If you were like me, and didn’t take a bear on your spring bear hunt, but you still have a tag that just might be useable in the fall.
Since most bear hunting is done in the spring, we don’t think much about a fall bear bowhunt, but such forays have some great advantages.
First, bears fatten up considerably over the summer so a fall bear is going to be a bigger bear. I know of two different Canadian wildlife biologists who trapped and weighed bears in May and retrapped the same bears in September. Both were males and both weighed more than 400 pounds in May (a huge, huge spring bear). But, get this: both boars weighed more than 800 pounds in September. Whoa, those are giant bears!
I’m not speculating that all bears will gain that much weight over a summer. However, if there is no drought and food is good, a big spring bear will be massive come fall.
Baiting In The Fall
Another plus is that bears can be baited in the fall. Check your local regulations to make sure that appplies in the area you hunt. Rob Evans, a bowhunting buddy from Minnesota has had great success with Millers Guide Service out of Silver Bay, Minn. Pat Miller agrees that fall baiting is a great way to get on really good bears. His theory is that bears are feeding heavily in the fall to get ready for a long winter sleep. His successes with fall hunts seem to back that up. It was enough to cause me to apply for a non-resident tag for Minnesota, and I got drawn. I’ll be in Pat’s camp the first week of September that’s for sure.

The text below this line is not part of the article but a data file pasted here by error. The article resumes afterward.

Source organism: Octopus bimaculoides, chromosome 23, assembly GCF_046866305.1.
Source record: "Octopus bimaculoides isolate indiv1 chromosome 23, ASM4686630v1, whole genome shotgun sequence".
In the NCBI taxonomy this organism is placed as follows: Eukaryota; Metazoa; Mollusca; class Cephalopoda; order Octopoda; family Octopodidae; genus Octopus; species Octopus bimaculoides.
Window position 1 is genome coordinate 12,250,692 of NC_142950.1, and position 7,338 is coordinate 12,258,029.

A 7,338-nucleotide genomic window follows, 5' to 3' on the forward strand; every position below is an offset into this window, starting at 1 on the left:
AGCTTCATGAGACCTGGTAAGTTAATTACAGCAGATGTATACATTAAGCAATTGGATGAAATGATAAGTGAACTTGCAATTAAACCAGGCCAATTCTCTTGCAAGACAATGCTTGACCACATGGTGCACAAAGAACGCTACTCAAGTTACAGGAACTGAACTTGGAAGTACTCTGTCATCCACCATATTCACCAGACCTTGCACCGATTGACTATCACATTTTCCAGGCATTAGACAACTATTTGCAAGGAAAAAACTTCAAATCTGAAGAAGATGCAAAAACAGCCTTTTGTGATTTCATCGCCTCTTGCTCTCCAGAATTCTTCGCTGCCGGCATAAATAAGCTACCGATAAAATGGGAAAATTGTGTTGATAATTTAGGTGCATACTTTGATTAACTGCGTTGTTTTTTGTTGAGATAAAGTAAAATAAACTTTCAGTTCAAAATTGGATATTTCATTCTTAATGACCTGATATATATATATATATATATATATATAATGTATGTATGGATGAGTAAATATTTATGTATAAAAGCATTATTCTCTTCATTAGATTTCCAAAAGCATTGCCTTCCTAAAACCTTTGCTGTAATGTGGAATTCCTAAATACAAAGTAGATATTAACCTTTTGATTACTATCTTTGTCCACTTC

I took this monster Alberta bear in the spring. Can you imagine how big he would have been in the fall?
Of course Alberta and Saskatchewan, and most Canadian Provinces have great spring hunts, and great fall hunting as well. However, some of the good spring bear guides are busy with whitetail, mule deer, elk, antelope, moose, etc., in the fall, and don’t have time to run bait lines. Thus, for a fall hunt, you have to dig around to find an outfitter, especially in the Western provinces. But with the numbers of good bears found there, the effort may well be worth it.
There is another fall bowhunting option to consider. As you may recall, several years ago Ontario lost their spring bear hunting due to political shenanigans led by animal rights groups out of Toronto. Hope for getting spring bear management back in Ontario is slim, but in the mean time, the cancellation of spring hunting has led to some great fall hunting. No spring hunting means more bears and bigger ones for their fall season. I’ve not been able to try a fall Ontario bow hunt, but several friends tell me that the fall Ontario bear hunts are excellent and worth your consideration.
If you are looking for an early September bowhunt before your deer season gets rolling, or if you have a bear tag left over from an unsuccessful spring hunt, give a fall bear hunt a try. Early September is a down bowhunting time for many of us, and the bears are out there. Give it a try.
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